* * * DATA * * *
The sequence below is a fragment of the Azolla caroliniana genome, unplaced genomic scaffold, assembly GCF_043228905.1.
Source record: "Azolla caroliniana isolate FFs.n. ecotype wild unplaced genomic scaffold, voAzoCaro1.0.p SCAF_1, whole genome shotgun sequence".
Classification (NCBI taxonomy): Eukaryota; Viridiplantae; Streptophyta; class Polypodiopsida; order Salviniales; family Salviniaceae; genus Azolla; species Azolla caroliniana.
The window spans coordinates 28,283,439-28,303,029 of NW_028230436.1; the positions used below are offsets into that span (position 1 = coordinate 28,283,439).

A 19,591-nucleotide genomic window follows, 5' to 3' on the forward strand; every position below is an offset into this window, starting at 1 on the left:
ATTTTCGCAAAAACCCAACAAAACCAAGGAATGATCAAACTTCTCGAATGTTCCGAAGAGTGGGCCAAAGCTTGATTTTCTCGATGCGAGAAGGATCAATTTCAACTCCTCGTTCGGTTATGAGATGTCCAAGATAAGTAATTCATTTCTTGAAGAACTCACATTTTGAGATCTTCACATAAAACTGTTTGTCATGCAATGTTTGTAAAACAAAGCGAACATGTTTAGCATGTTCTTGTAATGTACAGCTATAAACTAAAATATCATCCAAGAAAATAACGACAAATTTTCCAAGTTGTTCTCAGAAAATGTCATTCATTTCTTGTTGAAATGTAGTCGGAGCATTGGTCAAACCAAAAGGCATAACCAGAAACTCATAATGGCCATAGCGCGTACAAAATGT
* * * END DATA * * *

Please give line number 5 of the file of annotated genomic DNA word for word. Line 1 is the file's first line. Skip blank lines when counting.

A 19,591-nucleotide genomic window follows, 5' to 3' on the forward strand; every position below is an offset into this window, starting at 1 on the left: